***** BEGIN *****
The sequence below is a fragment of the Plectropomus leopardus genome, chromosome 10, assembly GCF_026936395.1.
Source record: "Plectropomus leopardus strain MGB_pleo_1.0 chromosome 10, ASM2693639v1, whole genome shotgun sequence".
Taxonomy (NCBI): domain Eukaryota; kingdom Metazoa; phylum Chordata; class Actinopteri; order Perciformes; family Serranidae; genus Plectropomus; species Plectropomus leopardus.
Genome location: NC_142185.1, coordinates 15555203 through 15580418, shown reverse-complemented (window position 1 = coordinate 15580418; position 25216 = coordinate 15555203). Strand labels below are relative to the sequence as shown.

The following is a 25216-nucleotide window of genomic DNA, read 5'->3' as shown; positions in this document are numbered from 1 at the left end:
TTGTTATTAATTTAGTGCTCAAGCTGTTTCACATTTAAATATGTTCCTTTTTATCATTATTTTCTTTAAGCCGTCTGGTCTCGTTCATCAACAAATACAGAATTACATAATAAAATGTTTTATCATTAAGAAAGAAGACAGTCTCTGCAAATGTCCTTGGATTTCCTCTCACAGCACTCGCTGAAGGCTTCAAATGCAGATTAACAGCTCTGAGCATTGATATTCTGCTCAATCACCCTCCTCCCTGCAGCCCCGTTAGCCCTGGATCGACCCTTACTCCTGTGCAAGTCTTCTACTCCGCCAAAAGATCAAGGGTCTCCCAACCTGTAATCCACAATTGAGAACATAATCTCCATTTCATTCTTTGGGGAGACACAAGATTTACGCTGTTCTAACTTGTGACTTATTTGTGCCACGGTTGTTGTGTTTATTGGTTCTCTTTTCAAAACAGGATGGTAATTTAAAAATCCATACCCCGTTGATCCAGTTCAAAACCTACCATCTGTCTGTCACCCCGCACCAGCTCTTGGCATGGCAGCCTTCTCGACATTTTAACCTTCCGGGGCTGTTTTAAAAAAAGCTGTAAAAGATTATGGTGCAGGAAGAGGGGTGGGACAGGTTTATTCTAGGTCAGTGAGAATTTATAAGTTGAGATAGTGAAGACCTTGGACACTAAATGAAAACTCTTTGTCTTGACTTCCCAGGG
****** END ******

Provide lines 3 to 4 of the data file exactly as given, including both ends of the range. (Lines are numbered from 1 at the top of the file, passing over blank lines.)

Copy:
Taxonomy (NCBI): domain Eukaryota; kingdom Metazoa; phylum Chordata; class Actinopteri; order Perciformes; family Serranidae; genus Plectropomus; species Plectropomus leopardus.
Genome location: NC_142185.1, coordinates 15555203 through 15580418, shown reverse-complemented (window position 1 = coordinate 15580418; position 25216 = coordinate 15555203). Strand labels below are relative to the sequence as shown.